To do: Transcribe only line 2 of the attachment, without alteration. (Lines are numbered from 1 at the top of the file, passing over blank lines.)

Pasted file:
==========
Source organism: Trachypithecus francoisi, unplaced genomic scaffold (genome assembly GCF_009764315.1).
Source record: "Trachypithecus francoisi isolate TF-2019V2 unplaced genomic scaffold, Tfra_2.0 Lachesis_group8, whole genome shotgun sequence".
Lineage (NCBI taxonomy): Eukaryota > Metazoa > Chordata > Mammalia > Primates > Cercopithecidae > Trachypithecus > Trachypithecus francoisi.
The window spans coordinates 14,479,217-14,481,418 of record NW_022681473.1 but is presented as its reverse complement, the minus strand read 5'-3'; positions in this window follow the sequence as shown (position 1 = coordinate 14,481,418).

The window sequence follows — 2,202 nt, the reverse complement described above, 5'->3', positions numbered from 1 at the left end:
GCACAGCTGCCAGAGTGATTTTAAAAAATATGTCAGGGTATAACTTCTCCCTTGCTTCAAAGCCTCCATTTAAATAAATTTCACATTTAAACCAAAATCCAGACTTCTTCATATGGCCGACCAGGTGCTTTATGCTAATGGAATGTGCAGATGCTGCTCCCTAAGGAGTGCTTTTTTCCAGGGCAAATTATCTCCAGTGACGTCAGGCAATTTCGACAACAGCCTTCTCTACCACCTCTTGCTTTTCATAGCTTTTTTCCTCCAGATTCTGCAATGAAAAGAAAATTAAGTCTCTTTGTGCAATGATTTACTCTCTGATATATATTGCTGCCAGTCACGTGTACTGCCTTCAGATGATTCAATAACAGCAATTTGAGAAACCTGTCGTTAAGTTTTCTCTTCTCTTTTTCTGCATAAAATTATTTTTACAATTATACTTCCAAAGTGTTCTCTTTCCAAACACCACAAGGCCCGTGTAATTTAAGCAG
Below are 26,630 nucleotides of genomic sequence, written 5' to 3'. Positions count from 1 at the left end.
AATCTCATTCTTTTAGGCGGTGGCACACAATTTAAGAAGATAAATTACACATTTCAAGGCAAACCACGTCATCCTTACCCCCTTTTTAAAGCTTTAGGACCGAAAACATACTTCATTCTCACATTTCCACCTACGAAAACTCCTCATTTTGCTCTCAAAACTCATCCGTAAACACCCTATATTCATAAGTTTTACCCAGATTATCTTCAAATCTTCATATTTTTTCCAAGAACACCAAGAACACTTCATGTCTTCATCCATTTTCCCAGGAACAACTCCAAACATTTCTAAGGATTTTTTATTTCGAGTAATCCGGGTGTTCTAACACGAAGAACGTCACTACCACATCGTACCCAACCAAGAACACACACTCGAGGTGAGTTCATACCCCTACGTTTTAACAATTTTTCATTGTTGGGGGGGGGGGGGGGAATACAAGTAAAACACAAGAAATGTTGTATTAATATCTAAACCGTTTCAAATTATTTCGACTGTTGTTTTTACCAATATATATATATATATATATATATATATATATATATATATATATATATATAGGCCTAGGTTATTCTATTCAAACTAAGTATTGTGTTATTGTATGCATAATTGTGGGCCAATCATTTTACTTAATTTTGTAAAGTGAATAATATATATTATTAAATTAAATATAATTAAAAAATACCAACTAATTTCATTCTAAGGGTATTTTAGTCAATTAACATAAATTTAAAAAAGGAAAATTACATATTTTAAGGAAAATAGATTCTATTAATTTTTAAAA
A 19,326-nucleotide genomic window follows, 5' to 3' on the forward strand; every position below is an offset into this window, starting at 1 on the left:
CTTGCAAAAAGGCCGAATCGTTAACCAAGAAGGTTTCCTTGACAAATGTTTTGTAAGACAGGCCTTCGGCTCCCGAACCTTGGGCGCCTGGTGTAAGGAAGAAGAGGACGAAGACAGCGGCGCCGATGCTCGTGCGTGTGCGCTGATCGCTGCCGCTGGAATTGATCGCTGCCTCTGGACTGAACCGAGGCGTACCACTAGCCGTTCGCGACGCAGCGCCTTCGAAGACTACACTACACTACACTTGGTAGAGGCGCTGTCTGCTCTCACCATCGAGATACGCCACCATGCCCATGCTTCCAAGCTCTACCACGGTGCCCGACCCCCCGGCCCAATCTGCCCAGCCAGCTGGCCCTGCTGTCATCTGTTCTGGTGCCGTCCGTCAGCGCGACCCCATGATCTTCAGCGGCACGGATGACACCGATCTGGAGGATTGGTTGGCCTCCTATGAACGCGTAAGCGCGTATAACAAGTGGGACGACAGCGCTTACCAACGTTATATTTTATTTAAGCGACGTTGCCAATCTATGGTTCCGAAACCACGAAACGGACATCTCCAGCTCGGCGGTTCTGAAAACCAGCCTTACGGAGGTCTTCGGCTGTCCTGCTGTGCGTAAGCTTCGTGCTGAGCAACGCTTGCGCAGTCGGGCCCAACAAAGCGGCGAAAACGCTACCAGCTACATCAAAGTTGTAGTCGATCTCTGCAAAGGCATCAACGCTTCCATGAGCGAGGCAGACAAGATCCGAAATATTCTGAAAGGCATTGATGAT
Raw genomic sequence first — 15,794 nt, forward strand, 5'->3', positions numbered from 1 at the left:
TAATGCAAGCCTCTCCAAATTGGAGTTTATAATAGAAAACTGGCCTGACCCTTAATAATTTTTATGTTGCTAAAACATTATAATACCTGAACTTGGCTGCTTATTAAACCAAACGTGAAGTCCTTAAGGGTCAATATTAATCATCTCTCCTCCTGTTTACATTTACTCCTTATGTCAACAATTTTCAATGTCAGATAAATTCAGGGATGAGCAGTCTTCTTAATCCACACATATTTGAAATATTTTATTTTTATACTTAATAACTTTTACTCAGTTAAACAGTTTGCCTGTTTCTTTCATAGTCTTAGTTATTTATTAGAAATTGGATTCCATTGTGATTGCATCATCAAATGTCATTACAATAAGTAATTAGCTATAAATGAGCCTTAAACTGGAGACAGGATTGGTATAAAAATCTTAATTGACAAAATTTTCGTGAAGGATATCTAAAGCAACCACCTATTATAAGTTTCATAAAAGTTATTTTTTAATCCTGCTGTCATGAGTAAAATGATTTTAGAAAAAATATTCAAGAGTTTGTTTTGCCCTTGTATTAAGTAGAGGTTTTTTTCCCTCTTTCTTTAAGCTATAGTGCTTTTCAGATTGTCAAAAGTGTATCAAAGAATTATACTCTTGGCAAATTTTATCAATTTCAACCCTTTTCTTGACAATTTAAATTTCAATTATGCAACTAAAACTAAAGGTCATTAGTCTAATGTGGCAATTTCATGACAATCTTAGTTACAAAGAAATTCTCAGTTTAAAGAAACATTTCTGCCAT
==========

Source record: "Trachypithecus francoisi isolate TF-2019V2 unplaced genomic scaffold, Tfra_2.0 Lachesis_group8, whole genome shotgun sequence".